Embracing the Melodrama Part II #57: Saturday Night Fever (dir by John Badham)


Saturday_night_fever_movie_posterHere’s a little bit of trivia about the iconic 1977 film Saturday Night Fever.

First off, according to the imdb, Saturday Night Fever was the first mainstream Hollywood film to ever use the term “blow job.”  That actually took me by surprise.  I mean, with all of the risks that the major studios took in the 70s, it still took them until 1977 to have someone say “blow job” in a movie?  But somehow, it seems appropriate that it would turn up in Saturday Night Fever.  We tend to think of Saturday Night Fever as being a movie where the soundtrack is nonstop disco and John Travolta dances in that iconic white suit.  But actually, Saturday Night Fever is a film about four guys who neither understand nor respect women.

When Tony (John Travolta), Joey (Joseph Cali), Double J (Paul Pape), and Bobby (Barry Miller) go down to that disco, it’s because they want to get laid.   Joey and Double J take turns having sex with insecure Annette (Donna Pescow) and, afterwards, Tony scornfully ask her if she‘s proud of herself.  When Bobby discovers that his girlfriend is pregnant, he is so terrified of having to be a father that he becomes suicidal.  As for Tony, he looks down on the women who are so eager to dance with him.  When he enters a dance contest with Stephanie (Karen Lynn Gorney), he can’t handle the fact that she wants more out of her life than just being his latest partner.

So, it makes sense that this would be the first mainstream movie to feature someone talking about a blow job because that’s what these boys are obsessed with.  Sexually primitive, hypocritically puritanical, and emotionally repressed, a blow job is all the intimacy that these boys can handle.

Another piece of trivia: while John Travolta was always the first choice for Tony Manero, several actors were seen for the roles of Joey and Double J.  At one point, both Ray Liotta and David Caruso were nearly cast in the role of Tony’s friends.  Imagine this: in some alternative universe, while white-suited John Travolta rules over the dance floor, Ray Liotta and David Caruso are standing in the background and cheering him on.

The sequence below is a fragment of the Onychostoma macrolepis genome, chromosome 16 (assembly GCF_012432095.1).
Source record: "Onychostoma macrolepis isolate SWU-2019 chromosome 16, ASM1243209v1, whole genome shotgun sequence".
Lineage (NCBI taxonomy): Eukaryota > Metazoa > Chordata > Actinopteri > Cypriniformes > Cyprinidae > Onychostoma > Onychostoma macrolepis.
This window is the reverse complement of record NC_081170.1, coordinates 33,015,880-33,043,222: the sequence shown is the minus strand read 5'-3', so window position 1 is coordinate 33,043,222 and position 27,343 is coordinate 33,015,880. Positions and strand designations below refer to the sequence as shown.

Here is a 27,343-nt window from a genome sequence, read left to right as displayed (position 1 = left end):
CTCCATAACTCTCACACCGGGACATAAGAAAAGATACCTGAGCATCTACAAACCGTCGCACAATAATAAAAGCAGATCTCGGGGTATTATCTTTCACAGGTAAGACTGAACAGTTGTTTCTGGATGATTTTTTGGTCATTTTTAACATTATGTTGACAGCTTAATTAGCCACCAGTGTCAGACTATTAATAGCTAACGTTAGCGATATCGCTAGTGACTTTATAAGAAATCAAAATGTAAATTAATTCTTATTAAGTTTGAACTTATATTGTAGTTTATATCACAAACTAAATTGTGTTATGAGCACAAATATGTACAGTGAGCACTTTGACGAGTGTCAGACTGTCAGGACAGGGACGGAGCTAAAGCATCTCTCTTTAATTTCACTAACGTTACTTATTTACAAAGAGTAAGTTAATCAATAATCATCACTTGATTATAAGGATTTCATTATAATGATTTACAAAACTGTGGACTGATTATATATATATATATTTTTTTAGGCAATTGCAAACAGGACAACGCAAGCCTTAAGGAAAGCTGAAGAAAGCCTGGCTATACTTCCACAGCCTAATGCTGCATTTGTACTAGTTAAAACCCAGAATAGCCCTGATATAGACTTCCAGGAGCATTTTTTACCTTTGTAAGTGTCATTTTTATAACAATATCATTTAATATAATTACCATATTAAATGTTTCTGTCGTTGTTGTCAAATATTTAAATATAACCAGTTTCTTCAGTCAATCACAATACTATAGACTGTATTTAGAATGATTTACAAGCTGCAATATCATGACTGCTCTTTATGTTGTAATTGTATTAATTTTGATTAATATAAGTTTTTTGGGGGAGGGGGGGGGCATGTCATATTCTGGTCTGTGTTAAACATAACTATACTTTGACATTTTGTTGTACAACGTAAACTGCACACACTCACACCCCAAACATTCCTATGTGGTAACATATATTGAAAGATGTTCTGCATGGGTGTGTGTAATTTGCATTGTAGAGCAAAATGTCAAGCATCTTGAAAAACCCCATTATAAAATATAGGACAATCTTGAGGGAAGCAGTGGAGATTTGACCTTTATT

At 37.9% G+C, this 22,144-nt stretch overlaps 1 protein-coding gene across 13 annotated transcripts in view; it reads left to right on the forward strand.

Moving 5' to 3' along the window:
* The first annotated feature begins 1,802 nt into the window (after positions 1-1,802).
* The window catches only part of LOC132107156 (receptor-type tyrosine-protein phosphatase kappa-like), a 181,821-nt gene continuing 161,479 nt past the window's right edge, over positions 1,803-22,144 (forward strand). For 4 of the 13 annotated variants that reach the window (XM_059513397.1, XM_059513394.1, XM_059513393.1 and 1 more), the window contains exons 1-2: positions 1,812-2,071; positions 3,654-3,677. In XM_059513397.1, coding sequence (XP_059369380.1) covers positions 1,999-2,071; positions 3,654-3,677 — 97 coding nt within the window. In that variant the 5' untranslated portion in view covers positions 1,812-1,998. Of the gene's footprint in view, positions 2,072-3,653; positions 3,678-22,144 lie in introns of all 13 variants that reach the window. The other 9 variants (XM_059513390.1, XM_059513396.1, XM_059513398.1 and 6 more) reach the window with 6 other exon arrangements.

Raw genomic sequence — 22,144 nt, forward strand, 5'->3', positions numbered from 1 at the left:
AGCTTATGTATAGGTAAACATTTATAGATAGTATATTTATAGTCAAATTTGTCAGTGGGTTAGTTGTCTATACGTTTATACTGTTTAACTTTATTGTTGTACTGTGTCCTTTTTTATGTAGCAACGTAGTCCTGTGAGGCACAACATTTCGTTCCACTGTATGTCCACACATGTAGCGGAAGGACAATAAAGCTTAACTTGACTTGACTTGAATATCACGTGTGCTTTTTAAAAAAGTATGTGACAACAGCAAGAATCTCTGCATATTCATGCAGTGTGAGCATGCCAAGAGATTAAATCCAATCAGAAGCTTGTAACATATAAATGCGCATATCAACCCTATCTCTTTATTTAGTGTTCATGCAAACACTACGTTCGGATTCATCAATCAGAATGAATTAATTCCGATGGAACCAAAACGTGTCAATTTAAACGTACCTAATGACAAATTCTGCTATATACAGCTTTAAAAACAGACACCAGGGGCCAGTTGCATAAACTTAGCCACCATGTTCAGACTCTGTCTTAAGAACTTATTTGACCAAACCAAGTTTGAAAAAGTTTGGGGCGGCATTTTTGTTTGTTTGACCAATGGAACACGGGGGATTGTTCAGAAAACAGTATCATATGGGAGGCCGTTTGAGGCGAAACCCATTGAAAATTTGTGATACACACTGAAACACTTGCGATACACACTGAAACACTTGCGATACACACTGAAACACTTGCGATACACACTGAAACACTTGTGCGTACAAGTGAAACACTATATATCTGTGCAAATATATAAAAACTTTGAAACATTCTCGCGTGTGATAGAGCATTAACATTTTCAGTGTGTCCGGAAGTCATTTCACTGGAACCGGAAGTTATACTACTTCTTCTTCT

Of course, if Liotta and Caruso had been cast, it would be a totally different movie.  Whenever you watch Saturday Night Fever, you’re surprised by how much John Travolta totally dominates the film.  Even though the film devotes a good deal of time to Annette, Stephanie, Bobby and to Tony’s brother who has recently left the priesthood, Tony Manero is the only character that you remember.  That’s largely because Travolta is the only one of them who gives a truly memorable performance.

In theory, it’s easy to laugh at the thought of Travolta in that white suit, striking a dramatic pose on that cheap-looking dance floor.  But then you watch the film and you realize that Travolta truly did give a great performance.  And, to your surprise, you don’t laugh at Tony with his white suit because you know that the only time Tony has any control over his life is when he’s dancing.  He may work in a paint store.  He may regularly get slapped around by his family.  He may not be very smart or sensitive.  But when Tony’s dancing, he’s a king and you’re happy that he at least has one thing in his life that he can feel good about.

Even if he is kind of a jerk.

Of course, it helps that Tony is a really good dancer.  There’s actually a lot more going on in Saturday Night Fever than you might think but ultimately, it’s a dance movie and it’s one of the best.